Forget the Drones. Average Joes Could Be the Answer to Amazon’s Delivery Problems

By Sam Gopal | 19 Jun 2015

As the e-commerce giant faces increasing delivery costs, Amazon is considering paying ordinary people to deliver its packages through a new mobile app.

It’s long talked about its drone delivery quest, but now Amazon is looking at developing an app that will pay ordinary people, rather than courier companies, to delivery its packages en route to other destinations.

The Seattle-based retailer has been tight-lipped about whether this app, rumoured to be called ‘On My Way’, has any serious legs, but it is being viewed as a potential solution to Amazon’s rising delivery costs and timeframes, and is another way for the marketplace to get a leg up on its e-commerce rivals.

The service could give Amazon more control over the shopping experience and help curb shipping costs that grew 31 percent last year, faster than revenue with sales only growing 19.5 percent. It also might give the retailer negotiating leverage with the largest carriers.

While there are some possible upsides for Amazon, including cost savings through adoption of freelance delivery, it would face serious logistical, legal and business partnership challenges in implementing the program, and even insiders within the company say the app might not take off.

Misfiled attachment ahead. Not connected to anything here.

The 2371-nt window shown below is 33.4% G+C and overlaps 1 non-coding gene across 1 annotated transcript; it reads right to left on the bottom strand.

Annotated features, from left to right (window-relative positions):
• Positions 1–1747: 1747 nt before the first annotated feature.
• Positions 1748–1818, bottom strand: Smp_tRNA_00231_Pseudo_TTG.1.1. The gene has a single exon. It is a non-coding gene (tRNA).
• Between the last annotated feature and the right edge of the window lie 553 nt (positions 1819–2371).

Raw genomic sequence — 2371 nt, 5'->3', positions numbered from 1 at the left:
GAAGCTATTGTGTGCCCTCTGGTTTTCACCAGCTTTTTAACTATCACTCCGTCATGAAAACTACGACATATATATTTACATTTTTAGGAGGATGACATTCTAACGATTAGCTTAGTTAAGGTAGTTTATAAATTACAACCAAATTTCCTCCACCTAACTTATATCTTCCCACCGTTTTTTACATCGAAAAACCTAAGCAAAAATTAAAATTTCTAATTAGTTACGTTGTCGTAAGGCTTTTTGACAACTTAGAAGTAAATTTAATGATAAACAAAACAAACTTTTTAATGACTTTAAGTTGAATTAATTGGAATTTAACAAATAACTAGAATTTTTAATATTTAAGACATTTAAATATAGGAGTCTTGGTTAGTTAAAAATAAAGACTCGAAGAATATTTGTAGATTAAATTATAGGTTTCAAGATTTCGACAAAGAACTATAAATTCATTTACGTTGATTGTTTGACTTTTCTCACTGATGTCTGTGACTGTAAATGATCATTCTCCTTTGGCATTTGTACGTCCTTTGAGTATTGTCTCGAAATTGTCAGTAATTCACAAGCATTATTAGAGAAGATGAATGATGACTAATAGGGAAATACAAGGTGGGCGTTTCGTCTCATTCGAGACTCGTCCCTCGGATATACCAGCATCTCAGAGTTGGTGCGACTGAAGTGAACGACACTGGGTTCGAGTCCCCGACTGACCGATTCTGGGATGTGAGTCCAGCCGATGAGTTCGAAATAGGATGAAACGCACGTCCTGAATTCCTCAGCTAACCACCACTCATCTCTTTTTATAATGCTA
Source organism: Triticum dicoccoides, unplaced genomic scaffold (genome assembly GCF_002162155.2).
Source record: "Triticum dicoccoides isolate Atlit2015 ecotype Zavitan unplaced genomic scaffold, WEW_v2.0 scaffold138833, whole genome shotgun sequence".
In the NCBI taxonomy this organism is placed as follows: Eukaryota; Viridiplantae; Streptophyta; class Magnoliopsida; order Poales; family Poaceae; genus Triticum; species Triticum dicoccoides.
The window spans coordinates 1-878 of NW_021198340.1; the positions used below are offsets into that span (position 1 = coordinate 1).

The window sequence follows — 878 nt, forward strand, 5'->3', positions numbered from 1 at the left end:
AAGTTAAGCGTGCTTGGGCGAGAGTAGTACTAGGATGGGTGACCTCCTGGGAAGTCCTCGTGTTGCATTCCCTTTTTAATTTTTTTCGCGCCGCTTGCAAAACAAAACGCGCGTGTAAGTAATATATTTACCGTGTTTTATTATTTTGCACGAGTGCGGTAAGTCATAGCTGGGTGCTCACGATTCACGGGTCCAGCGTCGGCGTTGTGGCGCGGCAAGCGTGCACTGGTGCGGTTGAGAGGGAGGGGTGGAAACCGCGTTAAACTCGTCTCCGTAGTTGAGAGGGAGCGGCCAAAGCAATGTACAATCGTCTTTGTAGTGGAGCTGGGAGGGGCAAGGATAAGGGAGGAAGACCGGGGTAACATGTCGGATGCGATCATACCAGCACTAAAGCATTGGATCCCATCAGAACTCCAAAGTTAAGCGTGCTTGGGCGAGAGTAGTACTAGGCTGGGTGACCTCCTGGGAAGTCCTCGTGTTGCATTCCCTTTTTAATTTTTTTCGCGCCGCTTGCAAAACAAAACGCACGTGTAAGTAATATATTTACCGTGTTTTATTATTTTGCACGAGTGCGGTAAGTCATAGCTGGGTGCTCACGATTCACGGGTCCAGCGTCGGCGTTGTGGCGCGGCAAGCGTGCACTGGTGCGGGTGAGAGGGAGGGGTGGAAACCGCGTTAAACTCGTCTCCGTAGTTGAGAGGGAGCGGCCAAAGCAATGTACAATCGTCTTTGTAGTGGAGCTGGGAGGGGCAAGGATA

Amazon has always held speed and convenience as its core values. Besides the standard shipping (or two-day for Prime members), the e-commerce giant has investigated using Uber drivers and taxis to offer same-day delivery on its products, as well as using bike messengers and third-party delivery services for Prime Now and AmazonFresh, both of which function within hours-long (and not days-long) delivery windows.

It also offers its own lockers program, with pick-up stations in various locations and 7Eleven stores that are rented out by Amazon. Customers can choose to have their package shipped to one of these lockers for pick-up at their convenience.

It’s envisaged that Amazon would likely use a similar logistics structure for the rumoured On My Way app, letting users pick up and deliver packages from a convenient location to make some extra money, and enlisting bricks-and-mortar retailers in urban areas to store the packages.

A timeline for this app has not be officially confirmed, but at this rate it’s likely to get off the ground sooner than Amazon’s drone program. Although, despite skepticism, the Federal Aviation Administration Deputy Administrator Michael Whitaker did announce yesterday that “within a year” a plan would be in place for commercial drones to operate in a public space.

The announcement was followed by a very short report saying that Amazon “expects to have drone technology ready” as soon as these plans are announced. Perhaps the plan that appeared to be pie in the sky may eventuate yet.

In the meantime, check out this video courtesy of The Wall Street Journal regarding the On My Way app.

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